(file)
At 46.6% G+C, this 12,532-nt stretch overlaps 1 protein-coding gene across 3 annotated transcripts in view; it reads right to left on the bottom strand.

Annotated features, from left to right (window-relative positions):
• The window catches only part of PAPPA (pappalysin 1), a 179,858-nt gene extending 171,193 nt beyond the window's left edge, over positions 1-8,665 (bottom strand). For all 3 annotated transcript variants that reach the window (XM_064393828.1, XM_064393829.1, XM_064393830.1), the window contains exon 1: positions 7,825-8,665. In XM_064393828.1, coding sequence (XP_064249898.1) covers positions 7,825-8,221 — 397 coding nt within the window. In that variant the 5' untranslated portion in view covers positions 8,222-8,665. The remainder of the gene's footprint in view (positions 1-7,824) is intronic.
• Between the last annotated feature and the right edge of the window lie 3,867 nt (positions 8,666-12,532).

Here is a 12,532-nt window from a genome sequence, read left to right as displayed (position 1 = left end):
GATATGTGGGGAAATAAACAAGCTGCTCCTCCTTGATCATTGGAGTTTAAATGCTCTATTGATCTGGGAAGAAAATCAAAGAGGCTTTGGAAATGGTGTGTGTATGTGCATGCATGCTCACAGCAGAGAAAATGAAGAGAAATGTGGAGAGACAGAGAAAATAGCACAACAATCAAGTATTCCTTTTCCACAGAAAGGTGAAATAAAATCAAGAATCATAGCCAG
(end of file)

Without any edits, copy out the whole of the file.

At 46.6% G+C, this 12,532-nt stretch overlaps 1 protein-coding gene across 3 annotated transcripts in view; it reads right to left on the bottom strand.

Annotated features, from left to right (window-relative positions):
• The window catches only part of PAPPA (pappalysin 1), a 179,858-nt gene extending 171,193 nt beyond the window's left edge, over positions 1-8,665 (bottom strand). For all 3 annotated transcript variants that reach the window (XM_064393828.1, XM_064393829.1, XM_064393830.1), the window contains exon 1: positions 7,825-8,665. In XM_064393828.1, coding sequence (XP_064249898.1) covers positions 7,825-8,221 — 397 coding nt within the window. In that variant the 5' untranslated portion in view covers positions 8,222-8,665. The remainder of the gene's footprint in view (positions 1-7,824) is intronic.
• Between the last annotated feature and the right edge of the window lie 3,867 nt (positions 8,666-12,532).

Here is a 12,532-nt window from a genome sequence, read left to right as displayed (position 1 = left end):
GATATGTGGGGAAATAAACAAGCTGCTCCTCCTTGATCATTGGAGTTTAAATGCTCTATTGATCTGGGAAGAAAATCAAAGAGGCTTTGGAAATGGTGTGTGTATGTGCATGCATGCTCACAGCAGAGAAAATGAAGAGAAATGTGGAGAGACAGAGAAAATAGCACAACAATCAAGTATTCCTTTTCCACAGAAAGGTGAAATAAAATCAAGAATCATAGCCAG